The present work is a very rare sculpture by the well-known medalist and portraitist Arthur Immanuel Loewenthal, native of Vienna. The bust shows two life-size girls in ivory, for the faces, colored marble for the hair and the shoulders and semi-precious stone for the base. It dates from 1913, when Loewenthal came to Berlin for some commissioned works. Here he met again his childhood friend, the famous Austrian violinist Fritz Kreisler; from his circle of friends and acquaintances Loewenthal received further commissions.
Although Loewenthal was actually known for creating medals of prominent personalities in Austria, Germany (especially for his series of German commemorative medals during World War I) and Great Britain; the few works of the Berlin years included mostly busts and small figurative sculptures. Like the medals, the sculptures are always characterized by a strong presence of the life of the depicted, -as by the vivid eyes in the present piece- and show the ability of the artist to convey his/her spiritual inner thoughts – as in the busts of Beethoven (1912, Beethoven House, Bonn) or later the one of Albert Einstein (1930, The Collection, Lincoln), whose enthusiasm for the finished work due to his lifelike representation is handed down in the article from 1930.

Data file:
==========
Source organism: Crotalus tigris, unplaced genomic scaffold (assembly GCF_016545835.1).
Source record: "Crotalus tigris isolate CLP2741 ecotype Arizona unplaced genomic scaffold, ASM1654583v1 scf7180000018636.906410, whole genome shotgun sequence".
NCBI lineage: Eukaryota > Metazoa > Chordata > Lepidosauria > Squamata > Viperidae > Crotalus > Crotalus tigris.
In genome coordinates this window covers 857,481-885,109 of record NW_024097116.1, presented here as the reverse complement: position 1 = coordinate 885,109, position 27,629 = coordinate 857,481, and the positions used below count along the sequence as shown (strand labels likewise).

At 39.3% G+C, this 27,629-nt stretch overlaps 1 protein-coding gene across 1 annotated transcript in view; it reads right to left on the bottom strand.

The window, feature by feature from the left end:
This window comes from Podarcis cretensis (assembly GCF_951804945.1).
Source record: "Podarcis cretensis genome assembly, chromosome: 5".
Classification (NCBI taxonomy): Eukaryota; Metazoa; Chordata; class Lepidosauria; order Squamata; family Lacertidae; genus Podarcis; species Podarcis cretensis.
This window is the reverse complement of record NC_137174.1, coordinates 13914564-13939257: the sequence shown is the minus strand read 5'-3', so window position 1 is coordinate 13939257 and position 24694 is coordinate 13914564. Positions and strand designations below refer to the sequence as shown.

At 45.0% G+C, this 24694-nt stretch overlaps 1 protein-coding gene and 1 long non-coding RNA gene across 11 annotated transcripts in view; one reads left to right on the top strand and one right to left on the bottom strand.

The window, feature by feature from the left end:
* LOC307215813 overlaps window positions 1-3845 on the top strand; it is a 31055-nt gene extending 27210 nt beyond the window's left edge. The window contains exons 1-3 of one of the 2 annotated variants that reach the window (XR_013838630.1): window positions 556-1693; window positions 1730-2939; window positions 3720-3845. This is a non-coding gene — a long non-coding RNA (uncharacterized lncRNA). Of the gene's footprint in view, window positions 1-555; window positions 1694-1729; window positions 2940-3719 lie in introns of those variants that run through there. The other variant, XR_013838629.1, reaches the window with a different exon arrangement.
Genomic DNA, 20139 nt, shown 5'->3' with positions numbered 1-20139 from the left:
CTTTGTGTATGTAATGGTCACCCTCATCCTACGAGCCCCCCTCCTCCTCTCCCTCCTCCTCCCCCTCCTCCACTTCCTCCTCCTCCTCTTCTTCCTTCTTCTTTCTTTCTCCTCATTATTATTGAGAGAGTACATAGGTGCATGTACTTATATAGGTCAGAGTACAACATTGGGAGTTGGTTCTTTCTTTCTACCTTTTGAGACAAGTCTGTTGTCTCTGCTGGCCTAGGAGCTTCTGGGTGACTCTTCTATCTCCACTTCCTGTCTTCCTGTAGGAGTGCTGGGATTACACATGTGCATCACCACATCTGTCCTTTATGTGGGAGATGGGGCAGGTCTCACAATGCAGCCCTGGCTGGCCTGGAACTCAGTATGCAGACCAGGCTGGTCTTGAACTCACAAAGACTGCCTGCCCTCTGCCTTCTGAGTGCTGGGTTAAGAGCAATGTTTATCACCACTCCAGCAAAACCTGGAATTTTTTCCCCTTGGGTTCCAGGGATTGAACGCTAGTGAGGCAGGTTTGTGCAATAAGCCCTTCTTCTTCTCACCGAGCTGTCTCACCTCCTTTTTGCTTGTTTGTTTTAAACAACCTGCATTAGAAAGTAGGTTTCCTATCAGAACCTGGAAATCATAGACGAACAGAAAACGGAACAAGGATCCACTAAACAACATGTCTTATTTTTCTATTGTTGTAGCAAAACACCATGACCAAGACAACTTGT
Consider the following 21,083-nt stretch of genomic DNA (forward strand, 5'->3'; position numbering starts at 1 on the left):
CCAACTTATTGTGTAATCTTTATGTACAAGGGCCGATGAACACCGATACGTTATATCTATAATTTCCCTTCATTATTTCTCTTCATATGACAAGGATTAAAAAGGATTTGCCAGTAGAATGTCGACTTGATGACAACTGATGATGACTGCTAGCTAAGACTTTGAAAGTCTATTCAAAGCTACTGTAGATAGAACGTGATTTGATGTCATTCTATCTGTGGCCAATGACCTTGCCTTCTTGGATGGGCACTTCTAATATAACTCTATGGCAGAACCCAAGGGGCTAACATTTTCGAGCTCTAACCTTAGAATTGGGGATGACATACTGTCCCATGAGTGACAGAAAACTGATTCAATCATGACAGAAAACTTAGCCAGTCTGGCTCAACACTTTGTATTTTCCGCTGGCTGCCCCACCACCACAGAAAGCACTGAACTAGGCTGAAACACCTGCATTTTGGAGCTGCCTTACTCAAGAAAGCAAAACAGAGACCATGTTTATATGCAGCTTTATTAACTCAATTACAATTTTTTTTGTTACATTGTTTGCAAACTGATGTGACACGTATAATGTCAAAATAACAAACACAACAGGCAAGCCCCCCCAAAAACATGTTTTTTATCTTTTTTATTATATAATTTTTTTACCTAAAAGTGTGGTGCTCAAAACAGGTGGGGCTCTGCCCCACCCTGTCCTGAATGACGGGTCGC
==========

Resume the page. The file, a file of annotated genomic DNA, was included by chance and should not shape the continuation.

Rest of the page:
In both formal and technical terms, Arthur Loewenthal’s bust shows a strong analogy to 1902 Max Klinger’s Beethoven sculpture (Kunstmuseum Leipzig), which was shown at the 14th exhibition of the Vienna Secession and which like Loewenthal’s work, consists of different materials – colored stones and bronze with glass, metal, ivory and gemstone inlays. From his youth, Loewenthal strove not only to master but to perfect all the techniques of a sculptor – from working with wood, which he learned at the age of 16, when he went to Italy, to casting techniques and the cutting of gems and cameos. After Loewenthal’s return to Vienna in 1898, he studied at the Academy under Edmund Hellmer, founding member of the Vienna Secession, and Josef Tautenhayn, who amongst others created sculptural elements for some buildings on the Vienna Ringstrasse. The stylistic closeness of Loewenthal’s bust to Klinger’s sculptures still refers to the spirit of secessionism. Like him and others for the Secession, he looked for fragmentary works with irregular cut-outs, which produce a strange effect.
With the rise of National Socialist Germany, the Austrian Jew Loewenthal finally moved to Britain in 1934. The largest collections of his works are now in Lincolnshire, where Loewenthal has spent the last twenty years of his life.